However, there are only 850 sworn actually employed with 435 assigned to the field patrolling the streets and handling approximately 650,000 priorities one 911 calls a year.
Supposedly, the savings from not filling the 150 unfilled APD positions went to pay overtime.
Albuquerque needs at least 1,200 sworn police officers to effectively return to community-based policing that will reduce overtime costs and reduce crime statistics.
The Keller Administration is calling for an $88 million dollar of additional funding and increased costs for APD over the next four fiscal years from 2018 to 2022.
The Keller Administration is proposing to increase the number of sworn police officers from the current 836 positions filled to 1,200 or by 264 sworn police officers and return to community-based policing.
An aggressive hiring and recruitment program needs to be initiated to increase the ranks of patrol officers, however the amount of overtime a new recruit can earn should not be used in any manner as a recruiting tool.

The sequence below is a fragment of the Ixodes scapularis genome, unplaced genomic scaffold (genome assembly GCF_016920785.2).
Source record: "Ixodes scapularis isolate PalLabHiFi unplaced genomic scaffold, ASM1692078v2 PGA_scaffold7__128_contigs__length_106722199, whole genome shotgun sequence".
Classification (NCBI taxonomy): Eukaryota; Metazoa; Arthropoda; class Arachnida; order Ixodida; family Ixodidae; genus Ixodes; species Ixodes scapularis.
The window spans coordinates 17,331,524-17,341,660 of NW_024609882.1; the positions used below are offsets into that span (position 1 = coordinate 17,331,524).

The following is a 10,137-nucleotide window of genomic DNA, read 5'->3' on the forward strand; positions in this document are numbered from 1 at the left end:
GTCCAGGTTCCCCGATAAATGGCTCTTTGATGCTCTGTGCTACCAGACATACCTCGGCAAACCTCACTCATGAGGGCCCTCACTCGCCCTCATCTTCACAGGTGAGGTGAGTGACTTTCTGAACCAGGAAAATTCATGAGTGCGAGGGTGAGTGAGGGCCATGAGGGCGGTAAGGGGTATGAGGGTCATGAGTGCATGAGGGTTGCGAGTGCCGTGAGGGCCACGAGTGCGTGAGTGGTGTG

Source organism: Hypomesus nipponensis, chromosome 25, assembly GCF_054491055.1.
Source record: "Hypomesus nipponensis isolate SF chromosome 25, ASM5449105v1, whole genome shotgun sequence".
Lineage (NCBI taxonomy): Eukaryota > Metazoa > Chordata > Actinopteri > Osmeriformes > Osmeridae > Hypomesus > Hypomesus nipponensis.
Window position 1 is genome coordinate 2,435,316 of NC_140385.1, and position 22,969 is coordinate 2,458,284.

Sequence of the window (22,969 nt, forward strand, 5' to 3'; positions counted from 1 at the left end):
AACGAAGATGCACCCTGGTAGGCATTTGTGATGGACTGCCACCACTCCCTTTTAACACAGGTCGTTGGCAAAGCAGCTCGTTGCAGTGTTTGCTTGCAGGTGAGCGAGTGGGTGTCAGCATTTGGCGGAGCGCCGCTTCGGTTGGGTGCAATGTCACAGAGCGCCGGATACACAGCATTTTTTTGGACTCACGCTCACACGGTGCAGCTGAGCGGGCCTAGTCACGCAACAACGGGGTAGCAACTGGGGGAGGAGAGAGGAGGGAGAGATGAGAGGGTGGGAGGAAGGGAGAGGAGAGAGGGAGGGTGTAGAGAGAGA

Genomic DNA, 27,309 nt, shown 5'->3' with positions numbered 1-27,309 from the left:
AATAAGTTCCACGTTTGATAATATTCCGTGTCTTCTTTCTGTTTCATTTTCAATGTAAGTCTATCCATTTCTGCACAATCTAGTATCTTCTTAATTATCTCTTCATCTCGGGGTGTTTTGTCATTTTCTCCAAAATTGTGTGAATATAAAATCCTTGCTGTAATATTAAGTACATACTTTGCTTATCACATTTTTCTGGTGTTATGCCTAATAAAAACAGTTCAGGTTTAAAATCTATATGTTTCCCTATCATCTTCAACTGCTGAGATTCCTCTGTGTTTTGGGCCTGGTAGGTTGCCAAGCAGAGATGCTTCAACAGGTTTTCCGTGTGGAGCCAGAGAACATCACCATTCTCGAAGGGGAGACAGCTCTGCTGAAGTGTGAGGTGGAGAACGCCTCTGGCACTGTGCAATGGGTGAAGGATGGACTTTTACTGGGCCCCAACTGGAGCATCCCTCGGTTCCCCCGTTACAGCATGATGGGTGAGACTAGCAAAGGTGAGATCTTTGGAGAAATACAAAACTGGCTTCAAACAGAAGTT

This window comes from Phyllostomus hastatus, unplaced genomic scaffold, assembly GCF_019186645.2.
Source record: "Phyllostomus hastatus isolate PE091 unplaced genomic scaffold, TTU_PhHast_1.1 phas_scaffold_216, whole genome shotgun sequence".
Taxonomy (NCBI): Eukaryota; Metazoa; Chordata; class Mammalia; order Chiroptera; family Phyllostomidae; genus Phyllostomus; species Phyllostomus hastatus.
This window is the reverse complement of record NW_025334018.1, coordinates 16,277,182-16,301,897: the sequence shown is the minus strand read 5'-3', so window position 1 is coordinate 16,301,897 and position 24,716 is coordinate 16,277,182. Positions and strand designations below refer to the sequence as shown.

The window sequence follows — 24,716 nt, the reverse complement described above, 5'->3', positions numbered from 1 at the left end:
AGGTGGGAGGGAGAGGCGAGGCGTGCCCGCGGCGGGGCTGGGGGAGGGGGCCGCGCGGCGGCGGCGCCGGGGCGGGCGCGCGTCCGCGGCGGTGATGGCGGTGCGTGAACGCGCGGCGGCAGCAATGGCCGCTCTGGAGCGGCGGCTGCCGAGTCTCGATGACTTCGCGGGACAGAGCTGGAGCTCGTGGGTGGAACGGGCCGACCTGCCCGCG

Sign on bonuses, tuition debt payoff, mortgage down payment bonuses and moving and relocation bonuses need to be offered to new recruits instead of telling them they can increase their yearly wages by working overtime.
A complete restructuring of APD hourly wages to base salaries should be implemented.
A mandatory “cap” on the amount overtime a sworn police officer can be paid needs to be established that is fair and equitable for all sworn personnel to make available overtime to more sworn police officers in the department.
APD should do away with hourly wage and time and a half for overtime for sworn police and implement a salary structure based on steps and years of service.
A system of overtime bonuses to be paid at the end of the year for accumulated increments of overtime could be implement.
Shift time to work would remain the same, but if more time is needed to complete work load, the employee works it for the same salary with no overtime and a modification of shift times for court appearances.
Salaries and step increase take away inflating overtime and motivates employees to get more done within the allotted shift or modification of shift times.
Until the salary structure is changed, APD will always have patrolman first class making two to three times their base salary and emotional burnout will always be the norm endangering public safety.